So it is now all Greek to Forest - hopefully in the most positive way.

Marinakis has vowed to return Nottingham Forest to the Premier League after a spell of 19 years spent in the second and third tiers of English soccer. They also narrowly avoided being relegated to English football's third tier in the season just gone. The club won back-to-back European Cups in 1979 and 1980 under their iconic former manager Brian Clough.

“We have a long-term plan and within this long-term plan we want to bring Nottingham to where it belongs,” he says. 

“And of course Nottingham belongs in the Premier League. And Nottingham belongs to the elite of the Premier League. Furthermore, the supporters of Nottingham have been tired all these years, they didn’t have such good times. But they remained loyal and for us that’s very important."

At least his ownership of an English club might also see a more philanthropic approach to sponsorship. Rather than the dubious moneylenders and betting firms, his Olympiacos feature the UNICEF logo, with the club aiming to raising millions from charity events for UNICEF's child immunisation programme. During his presidency, Olympiacos has financed the daily meals of a thousand needy people weekly, through a benevolent fund.

Nottingham Forest fans celebrate after avoiding relegation on the last day of this season ©Getty Images
Nottingham Forest fans celebrate after avoiding relegation on the last day of this season ©Getty Images

The Forest deal ends the unpopular Kuwaiti businessman Fawaz Al Hasawi’s financial stake in the club, meaning he will no longer be the hiring and firing managers – and there have been plenty of them.

Since buying Forest in 2012, Al Hasawi has worked with no fewer than nine men in five years, sacking seven of them. The present incumbent is Mark Warburton.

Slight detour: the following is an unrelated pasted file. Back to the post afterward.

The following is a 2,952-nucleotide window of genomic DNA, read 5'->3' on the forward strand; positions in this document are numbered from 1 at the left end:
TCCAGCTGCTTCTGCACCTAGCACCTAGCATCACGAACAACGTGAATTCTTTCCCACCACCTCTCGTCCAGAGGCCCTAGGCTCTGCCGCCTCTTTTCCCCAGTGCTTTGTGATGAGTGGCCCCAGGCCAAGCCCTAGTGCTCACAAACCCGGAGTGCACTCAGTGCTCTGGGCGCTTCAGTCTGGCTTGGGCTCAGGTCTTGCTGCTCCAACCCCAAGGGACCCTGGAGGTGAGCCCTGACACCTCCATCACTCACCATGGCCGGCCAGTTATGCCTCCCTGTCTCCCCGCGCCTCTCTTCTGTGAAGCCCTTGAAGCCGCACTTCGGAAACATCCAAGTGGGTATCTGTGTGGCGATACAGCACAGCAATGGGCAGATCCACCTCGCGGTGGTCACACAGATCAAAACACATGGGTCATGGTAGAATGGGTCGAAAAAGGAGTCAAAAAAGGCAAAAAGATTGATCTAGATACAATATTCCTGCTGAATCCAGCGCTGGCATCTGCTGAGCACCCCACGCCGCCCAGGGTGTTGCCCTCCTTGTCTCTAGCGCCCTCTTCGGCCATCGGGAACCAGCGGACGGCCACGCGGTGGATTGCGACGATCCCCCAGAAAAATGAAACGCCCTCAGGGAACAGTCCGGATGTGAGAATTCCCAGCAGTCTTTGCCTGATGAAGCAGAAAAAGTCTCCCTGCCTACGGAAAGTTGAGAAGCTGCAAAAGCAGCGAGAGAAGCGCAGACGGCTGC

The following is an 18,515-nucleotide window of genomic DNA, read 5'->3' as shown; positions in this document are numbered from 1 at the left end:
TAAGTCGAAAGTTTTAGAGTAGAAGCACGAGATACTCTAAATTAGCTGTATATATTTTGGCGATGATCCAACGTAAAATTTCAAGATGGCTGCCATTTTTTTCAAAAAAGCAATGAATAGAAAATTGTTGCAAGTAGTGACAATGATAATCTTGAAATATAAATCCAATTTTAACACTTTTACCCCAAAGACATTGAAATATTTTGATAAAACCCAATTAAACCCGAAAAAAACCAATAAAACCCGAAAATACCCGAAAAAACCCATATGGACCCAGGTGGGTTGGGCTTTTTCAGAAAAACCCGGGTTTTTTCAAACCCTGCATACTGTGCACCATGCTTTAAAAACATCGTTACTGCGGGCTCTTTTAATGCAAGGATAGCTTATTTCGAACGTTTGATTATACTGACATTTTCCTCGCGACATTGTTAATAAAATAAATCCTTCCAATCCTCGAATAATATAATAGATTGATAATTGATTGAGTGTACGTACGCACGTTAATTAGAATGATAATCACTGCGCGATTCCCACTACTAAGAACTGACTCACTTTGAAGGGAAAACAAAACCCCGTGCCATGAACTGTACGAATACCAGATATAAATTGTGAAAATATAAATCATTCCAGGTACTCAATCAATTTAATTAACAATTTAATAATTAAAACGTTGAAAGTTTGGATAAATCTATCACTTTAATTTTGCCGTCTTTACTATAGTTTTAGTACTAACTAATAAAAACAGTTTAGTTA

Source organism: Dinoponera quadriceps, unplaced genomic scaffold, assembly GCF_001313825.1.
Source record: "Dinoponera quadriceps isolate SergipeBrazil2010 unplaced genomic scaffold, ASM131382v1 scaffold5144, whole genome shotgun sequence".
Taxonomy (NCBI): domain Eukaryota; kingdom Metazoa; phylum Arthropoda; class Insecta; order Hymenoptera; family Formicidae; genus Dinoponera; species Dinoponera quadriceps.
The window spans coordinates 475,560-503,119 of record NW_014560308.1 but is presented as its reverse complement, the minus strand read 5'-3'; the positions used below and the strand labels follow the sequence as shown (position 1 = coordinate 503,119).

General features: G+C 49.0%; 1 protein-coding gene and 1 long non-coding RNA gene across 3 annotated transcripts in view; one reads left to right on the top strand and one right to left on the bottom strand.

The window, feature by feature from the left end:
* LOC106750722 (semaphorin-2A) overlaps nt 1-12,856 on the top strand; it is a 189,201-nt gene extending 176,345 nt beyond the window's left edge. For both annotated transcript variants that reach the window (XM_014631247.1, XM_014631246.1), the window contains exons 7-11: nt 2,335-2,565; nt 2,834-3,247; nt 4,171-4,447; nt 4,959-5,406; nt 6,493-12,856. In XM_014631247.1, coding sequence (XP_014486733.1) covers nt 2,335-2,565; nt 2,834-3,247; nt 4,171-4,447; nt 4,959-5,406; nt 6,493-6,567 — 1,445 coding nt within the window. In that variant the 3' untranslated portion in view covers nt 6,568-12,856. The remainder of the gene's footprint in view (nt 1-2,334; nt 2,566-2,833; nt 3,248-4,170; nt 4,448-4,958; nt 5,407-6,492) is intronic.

But will Marinakis show more patience? He has certainly been guilty of what would appear to be harsh firings in his near seven year presidency of Olympiacos.

In August, Victor Sanchez, who was once linked with the Forest job, was sacked after 47 days and just two games when they failed to qualify for the group stages of the Champions League.

Just last month, former Portugal coach Paulo Bento was fired despite them being seven points clear at the top of the Greek Super League and well on track for their 44th league title.

However, Marinakis' overall track record is better than that of previous owners when it comes to the number of managers he has worked with.

In total, Olympiacos have had eight managers in the last seven years. On top of Bento and Sanchez, Leonardo Jardim was fired in 2013 when 10 points clear in the league.

Michel was also axed in January 2015 with POAK one point ahead of them in the table.

On the other hand, Ernesto Valverde, Vitor Pereira and Hull boss Marco Silva all resigned, although Pereira reportedly fell out with Marinakis.

Valverde lasted from August 2010, when Marinakis bought the club, until May 2012. In that time Olympiacos signed Forest flops Rafik Djebbour and Djame Abdoun.

"Beware of Greeks bearing gifts" is an adage that dates back to Virgil's Aeneid in 19 BC, an allusion to the fable of the Trojan Horse.

But football’s Zorba is no myth – nor a man of mystery.

Down in the Forest, something has certainly stirred. But whether it results in a Greek odyssey or tragedy remains to be seen.